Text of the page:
Back Street Soccer - A gritty, football-based homage to gaming's golden age
Forget the well-maintained and luscious grass of a traditional football pitch; Back Street Football takes the sport to the streets, shortening the pitch and in turn intensifying the action to a degree of ten or more in this quick-fire interpretation of football with a retro aesthetic.
You’d Sell the Golden Age for Cash, Wouldn’t You.
It’s been a hell of a long time since we’ve been able to clearly pick out the pixels on the screens of our electronic devices, hasn’t it? Today’s massive screen resolutions make for some incredibly fine viewing of videos and games; in fact, I don’t think I’ve see a pixel on a mobile phone since about 2009. If you were to sit anyone under the age of say 21 down in front of the legendary MSDOS masterpiece that is Duke Nukem 3D, the likely reaction would be of disgust and alarm at how grainy and incredibly pixelated the graphics were. Contrary to the opinion of those that don’t know true childhood entertainment, I see the low resolutions of old-school PC and console games as a reminder of glorious times past where there were no save points to act as a safety net: if Mario died, then he was really dead and you had to start from the very beginning. The glorious pixelated style of Back Street Soccer not only reminds me of this golden age of gaming, it actually takes me back there and has the potential to do the same for you (depending on your age and memory, of course).
Balls, Players, and Giant Tyres
Unlike Sports Heads Football, Back Street Footballs format is more loyal to the traditional football format. The action is played from the classic third-person perspective, following the action up and down the makeshift pitches that are lined with swathes of unusual and shifty-looking people and more monster truck tyres than you are ever likely to see lining a football pitch in real life. The aim is simply to pick the team you wish to play with and go up against opposing teams in true arcade style with relatively short matches, a fairly small pitch, and a load of players scrambling around on screen for possession of the ball looking for that one chance to bosh in a belter. You gain control of whichever player is closest to the ball at the time and must control their movement with the directional arrows; the X button is to shoot, and the C button lets you pass between players. It’s all standard stuff in every way but its design.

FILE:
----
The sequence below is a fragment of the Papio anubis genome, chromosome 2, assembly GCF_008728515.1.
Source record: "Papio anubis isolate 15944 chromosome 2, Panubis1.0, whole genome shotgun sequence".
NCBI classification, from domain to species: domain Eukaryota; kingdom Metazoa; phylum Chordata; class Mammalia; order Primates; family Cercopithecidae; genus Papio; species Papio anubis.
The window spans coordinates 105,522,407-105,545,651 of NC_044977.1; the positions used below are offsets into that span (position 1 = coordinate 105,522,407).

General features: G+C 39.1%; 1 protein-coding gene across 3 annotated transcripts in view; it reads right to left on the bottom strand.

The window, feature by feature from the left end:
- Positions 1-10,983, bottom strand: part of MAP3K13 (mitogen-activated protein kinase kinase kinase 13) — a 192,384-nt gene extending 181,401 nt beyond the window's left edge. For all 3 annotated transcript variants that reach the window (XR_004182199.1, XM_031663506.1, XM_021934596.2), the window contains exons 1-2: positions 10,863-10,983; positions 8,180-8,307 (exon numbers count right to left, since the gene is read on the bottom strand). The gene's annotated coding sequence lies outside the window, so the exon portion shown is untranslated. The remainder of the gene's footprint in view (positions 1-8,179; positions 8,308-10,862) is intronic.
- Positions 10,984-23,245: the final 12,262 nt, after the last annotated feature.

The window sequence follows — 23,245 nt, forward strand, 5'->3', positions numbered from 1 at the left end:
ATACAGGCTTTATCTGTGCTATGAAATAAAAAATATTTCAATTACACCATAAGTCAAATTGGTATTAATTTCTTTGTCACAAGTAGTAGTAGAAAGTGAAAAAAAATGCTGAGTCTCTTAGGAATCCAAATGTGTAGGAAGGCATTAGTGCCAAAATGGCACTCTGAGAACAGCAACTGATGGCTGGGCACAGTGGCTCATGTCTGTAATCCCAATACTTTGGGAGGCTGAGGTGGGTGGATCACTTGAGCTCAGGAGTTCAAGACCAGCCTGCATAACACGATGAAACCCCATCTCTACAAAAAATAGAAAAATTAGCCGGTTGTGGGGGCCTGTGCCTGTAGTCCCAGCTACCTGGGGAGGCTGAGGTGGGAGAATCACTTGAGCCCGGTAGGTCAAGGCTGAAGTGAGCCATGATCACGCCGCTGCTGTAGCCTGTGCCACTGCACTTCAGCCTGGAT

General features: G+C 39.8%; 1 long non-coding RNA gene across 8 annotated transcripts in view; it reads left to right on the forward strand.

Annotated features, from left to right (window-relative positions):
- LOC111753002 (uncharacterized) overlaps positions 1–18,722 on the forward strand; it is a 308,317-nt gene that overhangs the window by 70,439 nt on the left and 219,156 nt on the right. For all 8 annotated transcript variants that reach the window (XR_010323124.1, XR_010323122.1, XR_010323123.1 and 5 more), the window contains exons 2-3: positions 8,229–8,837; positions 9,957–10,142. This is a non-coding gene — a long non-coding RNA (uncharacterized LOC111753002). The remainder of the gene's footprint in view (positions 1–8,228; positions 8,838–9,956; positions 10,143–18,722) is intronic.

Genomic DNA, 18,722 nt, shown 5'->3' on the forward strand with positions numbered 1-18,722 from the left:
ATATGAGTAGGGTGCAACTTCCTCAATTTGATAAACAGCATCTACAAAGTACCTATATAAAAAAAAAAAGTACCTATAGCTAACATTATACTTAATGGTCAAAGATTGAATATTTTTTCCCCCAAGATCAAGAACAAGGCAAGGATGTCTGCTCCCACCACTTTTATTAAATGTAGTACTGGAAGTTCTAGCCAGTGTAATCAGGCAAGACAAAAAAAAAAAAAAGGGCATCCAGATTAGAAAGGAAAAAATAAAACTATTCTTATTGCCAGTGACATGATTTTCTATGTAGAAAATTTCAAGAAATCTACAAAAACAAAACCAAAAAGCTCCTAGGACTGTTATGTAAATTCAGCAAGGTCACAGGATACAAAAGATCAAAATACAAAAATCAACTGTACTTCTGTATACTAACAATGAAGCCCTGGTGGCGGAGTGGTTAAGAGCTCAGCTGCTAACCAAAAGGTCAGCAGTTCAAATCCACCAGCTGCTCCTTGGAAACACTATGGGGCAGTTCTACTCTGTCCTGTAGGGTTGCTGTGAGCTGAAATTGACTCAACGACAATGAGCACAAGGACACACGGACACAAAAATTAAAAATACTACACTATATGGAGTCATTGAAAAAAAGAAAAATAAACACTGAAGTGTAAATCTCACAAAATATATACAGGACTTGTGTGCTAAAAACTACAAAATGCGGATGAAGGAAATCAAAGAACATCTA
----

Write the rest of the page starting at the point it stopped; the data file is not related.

Looks like Old, Feels like Gold
Aside from its rapid pace, the game’s true distinguishing factor is its throwback look which is heavily pixelated and designed to look like the 8-bit or 16-bit SNES or Sega Mega Drive games. Even the GUI of the gameplay and menus cry out “old school”, with the lack of mouse control (keys are king), the display of the score numbers on the screen and even the intermittent flashing of how may credits you have left appearing on the screen making for the flooding back of warm memories spent clasping wired controllers (remember them?) and blowing on a cartridge to make it work. The game’s aesthetic is truly wonderful and reflects very accurately the look of games that I grew up on. Unfortunately, the game falls down a little in its gameplay because of the player selection, or indeed lack of it; the game flicks very quickly and automatically between players around the ball when it isn’t in your possession, making it very difficult to tell which player you are currently in control of. This is more down to the small size of the game window and the fast pace of the game, but it is upsetting nonetheless. This minor issue is the only setback in this otherwise pleasant piece of retro football brilliance.